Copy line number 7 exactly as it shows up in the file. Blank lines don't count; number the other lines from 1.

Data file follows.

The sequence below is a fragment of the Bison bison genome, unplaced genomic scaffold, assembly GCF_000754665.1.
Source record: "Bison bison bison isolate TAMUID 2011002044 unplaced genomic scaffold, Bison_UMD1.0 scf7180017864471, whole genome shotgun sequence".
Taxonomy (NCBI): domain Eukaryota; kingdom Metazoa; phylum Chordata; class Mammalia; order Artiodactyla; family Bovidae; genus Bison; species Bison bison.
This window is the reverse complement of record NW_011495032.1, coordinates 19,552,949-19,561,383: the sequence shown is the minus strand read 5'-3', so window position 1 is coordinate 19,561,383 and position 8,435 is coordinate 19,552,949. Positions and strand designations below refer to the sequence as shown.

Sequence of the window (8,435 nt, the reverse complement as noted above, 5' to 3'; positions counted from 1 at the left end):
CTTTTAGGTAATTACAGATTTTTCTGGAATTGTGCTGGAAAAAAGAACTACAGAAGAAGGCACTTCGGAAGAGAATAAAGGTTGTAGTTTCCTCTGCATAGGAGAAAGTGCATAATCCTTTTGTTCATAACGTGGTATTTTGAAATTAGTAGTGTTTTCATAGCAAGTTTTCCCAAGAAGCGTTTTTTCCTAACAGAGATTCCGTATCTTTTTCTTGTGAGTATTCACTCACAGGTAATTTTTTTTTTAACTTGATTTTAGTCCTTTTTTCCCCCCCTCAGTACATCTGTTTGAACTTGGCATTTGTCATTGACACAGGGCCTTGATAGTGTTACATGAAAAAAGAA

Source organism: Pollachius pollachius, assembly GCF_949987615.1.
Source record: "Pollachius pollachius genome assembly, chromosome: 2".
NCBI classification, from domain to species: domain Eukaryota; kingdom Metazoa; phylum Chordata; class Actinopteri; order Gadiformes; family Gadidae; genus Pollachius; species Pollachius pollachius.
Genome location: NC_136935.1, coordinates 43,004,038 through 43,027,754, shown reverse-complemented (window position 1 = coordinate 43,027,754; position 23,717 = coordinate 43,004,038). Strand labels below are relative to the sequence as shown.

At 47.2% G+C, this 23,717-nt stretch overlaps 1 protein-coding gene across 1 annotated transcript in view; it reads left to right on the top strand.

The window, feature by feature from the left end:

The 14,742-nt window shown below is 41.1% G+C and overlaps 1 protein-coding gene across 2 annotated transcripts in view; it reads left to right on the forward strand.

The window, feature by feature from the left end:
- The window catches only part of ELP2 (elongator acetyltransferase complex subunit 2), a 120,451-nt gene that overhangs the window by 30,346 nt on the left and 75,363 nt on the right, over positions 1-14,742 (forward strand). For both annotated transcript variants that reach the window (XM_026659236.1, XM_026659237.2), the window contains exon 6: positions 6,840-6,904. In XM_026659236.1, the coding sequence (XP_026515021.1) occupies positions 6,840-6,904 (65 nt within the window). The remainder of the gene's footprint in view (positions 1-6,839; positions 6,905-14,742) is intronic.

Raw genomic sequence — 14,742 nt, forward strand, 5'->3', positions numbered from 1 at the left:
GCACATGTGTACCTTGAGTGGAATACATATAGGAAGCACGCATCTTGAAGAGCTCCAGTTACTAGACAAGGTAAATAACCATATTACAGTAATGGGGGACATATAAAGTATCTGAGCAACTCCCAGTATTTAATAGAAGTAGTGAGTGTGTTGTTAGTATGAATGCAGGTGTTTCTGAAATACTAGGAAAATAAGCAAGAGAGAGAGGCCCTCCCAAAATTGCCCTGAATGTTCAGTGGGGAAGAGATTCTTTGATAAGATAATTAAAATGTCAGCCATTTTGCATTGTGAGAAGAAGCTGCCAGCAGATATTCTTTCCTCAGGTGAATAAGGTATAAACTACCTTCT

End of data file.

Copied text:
Source organism: Pollachius pollachius, assembly GCF_949987615.1.